Ask The Therapist: “I have a friend who is possessive about me and sometimes she becomes aggressive about this…what do I do?”

In 2016, the number of people estimated to be suffering from mental health issues like depression and anxiety amounted to roughly 1.1 billion. Since then, numbers have likely continued to rise. Moreover, studies have also shown women especially on average are a) more likely to suffer from mental health issues, and b) less likely to talk about them. The taboo in Pakistan surrounding depression and anxiety disorders only serve to aggravate the individuals suffering even more. For the women who cannot seek out full time therapy, we’ve enlisted the help of a trained therapist. You sent us in your questions – here are the answers!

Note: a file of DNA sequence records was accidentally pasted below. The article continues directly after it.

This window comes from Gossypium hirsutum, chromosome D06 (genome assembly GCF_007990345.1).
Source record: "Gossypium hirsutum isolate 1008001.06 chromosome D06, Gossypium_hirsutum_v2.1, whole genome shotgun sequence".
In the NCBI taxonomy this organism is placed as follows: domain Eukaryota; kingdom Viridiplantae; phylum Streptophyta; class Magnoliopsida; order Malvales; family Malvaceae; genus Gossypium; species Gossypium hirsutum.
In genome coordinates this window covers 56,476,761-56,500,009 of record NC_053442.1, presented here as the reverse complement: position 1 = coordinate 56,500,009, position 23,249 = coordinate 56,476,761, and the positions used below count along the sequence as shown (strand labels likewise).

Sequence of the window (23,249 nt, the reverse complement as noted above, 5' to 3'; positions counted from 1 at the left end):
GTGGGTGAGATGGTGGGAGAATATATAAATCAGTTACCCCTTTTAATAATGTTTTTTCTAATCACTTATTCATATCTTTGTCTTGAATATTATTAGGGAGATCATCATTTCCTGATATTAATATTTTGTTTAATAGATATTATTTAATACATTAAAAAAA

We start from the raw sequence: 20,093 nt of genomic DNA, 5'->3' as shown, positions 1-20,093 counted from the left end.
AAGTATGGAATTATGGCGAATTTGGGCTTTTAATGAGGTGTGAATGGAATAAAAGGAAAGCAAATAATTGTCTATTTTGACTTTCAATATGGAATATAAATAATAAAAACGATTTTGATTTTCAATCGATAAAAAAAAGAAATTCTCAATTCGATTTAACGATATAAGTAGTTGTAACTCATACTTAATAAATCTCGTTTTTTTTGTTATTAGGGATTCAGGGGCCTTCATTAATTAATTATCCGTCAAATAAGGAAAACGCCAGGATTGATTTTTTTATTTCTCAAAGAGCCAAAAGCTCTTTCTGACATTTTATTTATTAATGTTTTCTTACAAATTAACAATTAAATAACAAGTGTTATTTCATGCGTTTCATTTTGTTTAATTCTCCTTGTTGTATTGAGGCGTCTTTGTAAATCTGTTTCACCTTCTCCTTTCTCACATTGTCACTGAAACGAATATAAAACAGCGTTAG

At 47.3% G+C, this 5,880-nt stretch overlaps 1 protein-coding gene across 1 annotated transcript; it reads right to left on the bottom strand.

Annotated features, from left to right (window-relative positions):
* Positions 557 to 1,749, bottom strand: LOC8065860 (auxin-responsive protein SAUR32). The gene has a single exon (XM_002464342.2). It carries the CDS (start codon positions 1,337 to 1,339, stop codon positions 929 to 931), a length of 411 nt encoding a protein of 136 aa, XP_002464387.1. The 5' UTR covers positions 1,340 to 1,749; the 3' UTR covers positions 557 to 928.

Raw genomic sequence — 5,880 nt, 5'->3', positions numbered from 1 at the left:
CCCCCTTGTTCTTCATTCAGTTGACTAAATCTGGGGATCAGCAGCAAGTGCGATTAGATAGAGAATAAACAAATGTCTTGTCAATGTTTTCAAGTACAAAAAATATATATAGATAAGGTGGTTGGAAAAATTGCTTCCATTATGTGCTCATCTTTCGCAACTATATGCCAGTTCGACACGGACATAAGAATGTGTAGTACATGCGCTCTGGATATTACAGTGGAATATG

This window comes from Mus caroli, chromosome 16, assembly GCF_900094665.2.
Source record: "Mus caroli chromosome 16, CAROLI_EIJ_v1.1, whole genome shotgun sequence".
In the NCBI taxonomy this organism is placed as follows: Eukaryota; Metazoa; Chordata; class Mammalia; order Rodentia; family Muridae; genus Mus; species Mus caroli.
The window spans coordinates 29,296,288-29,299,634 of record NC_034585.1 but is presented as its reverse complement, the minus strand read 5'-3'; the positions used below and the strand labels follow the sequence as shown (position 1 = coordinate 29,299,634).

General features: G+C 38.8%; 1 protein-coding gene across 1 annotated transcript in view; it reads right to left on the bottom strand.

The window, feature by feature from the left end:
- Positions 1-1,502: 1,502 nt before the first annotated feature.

“I have a friend who is so possessive about me. She doesn’t like sharing me with others and sometimes she becomes aggressive about that and can become violent too. I think everything should be kept in limits. This is mentally disturbing me. What should I do?”

Shahrukh’s Response:

Hi Anon,

I imagine it must be distressing to have a friend that is possessive, aggressive and violent. I’ve realised that when it comes to relationships – be it romantic, familial or friendships – it is important to keep things genuine and authentic. In order to do that, you need to voice out your needs and boundaries, ideally by communicating them clearly and effectively with the person in question. 

First Thing’s First: What Do YOU Need?